Noon occurred at different times but time differences between distant locations were noticeable prior to the 19th century because of long travel times and the lack of long-distance instant communications prior to the development of the telegraph. The use of local solar time became awkward as railways and telecommunications improved. American railroads maintained many different time zones during the late 1800s; each train station set its own clock making it difficult to coordinate train schedules and confusing passengers. Time calculation became a serious problem for people traveling by train, according to the Library of Congress; every city in the United States used a different time standard so there were more than 300 local sun times to choose from. Time zones were therefore a compromise, relaxing the complex geographic dependence while still allowing local time to be approximate with mean solar time. Railroad managers tried to address the problem by establishing 100 railroad time zones, but this was only a partial solution to the problem.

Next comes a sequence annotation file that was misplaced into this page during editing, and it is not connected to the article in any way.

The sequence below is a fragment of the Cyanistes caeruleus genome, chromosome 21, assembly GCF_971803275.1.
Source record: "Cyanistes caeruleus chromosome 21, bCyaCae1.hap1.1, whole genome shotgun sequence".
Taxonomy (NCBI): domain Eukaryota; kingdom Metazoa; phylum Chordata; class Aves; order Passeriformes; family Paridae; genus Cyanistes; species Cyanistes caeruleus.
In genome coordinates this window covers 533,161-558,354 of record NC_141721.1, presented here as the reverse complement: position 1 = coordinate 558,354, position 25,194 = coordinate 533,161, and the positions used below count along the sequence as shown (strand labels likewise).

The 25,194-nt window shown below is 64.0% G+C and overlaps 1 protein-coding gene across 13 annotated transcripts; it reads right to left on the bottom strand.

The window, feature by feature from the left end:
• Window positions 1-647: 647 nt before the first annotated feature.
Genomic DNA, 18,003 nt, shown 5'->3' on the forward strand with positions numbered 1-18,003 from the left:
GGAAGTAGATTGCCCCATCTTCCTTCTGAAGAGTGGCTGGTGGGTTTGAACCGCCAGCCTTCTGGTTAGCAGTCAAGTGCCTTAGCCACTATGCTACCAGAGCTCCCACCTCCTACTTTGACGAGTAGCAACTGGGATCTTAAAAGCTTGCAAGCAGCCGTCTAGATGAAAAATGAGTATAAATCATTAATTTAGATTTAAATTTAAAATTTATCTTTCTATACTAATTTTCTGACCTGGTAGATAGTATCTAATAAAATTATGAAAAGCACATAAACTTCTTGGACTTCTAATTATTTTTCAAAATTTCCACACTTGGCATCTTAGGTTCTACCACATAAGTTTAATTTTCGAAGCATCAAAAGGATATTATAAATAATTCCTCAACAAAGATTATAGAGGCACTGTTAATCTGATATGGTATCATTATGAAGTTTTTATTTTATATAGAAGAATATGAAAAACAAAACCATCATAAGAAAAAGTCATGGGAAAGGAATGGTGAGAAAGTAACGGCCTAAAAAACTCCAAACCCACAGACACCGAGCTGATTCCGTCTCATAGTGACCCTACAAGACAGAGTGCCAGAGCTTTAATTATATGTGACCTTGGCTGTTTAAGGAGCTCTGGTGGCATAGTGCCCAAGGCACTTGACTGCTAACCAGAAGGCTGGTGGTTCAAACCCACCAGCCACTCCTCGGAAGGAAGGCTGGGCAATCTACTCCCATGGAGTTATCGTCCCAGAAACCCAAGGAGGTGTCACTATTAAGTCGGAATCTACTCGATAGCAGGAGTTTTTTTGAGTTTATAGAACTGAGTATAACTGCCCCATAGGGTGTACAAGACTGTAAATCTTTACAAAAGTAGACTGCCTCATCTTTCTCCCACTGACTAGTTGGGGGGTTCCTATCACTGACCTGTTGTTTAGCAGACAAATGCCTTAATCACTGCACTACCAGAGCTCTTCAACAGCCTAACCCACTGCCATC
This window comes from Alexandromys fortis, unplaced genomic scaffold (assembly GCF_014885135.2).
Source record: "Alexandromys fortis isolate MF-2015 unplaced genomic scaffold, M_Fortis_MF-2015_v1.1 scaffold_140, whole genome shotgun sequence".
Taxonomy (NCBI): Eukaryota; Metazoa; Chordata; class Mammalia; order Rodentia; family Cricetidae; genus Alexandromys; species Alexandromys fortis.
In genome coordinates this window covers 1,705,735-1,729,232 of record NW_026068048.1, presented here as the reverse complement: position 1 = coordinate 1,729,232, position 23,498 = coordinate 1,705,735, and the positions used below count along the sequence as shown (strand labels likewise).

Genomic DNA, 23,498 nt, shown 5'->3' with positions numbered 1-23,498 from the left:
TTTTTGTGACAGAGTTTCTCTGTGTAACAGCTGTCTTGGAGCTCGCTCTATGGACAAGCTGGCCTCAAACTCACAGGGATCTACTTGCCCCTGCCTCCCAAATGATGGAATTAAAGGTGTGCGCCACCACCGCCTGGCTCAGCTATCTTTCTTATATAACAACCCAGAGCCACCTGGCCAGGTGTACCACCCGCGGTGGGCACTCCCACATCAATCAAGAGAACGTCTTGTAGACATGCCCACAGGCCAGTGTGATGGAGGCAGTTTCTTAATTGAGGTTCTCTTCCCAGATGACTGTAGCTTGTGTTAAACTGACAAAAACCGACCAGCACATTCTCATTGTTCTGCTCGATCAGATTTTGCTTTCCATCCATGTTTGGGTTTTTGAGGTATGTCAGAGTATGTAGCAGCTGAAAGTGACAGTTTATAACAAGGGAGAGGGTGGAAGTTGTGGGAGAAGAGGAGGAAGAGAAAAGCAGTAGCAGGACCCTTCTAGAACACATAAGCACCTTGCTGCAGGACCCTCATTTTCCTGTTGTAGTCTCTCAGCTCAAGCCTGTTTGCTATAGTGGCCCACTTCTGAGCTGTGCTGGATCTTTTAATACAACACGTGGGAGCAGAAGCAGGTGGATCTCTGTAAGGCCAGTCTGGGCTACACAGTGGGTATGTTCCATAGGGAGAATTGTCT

Weather service chief Cleveland Abbe had needed to introduce four standard time zones for his weather stations, an idea which he offered to the railroads. Operators of the new railroad lines needed a new time plan that would offer a uniform train schedule for departures and arrivals. Four standard time zones for the continental United States were introduced at noon on November 18, 1883, when the telegraph lines transmitted time signals to all major cities. In October 1884, the International Meridian Conference at Washington DC adopted a proposal which stated that the prime meridian for longitude and timekeeping should be one that passes through the centre of the transit instrument at the Greenwich Observatory in the United Kingdom; the conference therefore established the Greenwich Meridian as the prime meridian and Greenwich Mean Time as the world's time standard. The US time-zone system grew from this, in which all zones referred back to GMT on the prime meridian. In 1960, the International Radio Consultative Committee formalized the concept of Coordinated Universal Time, which became the new international civil time standard.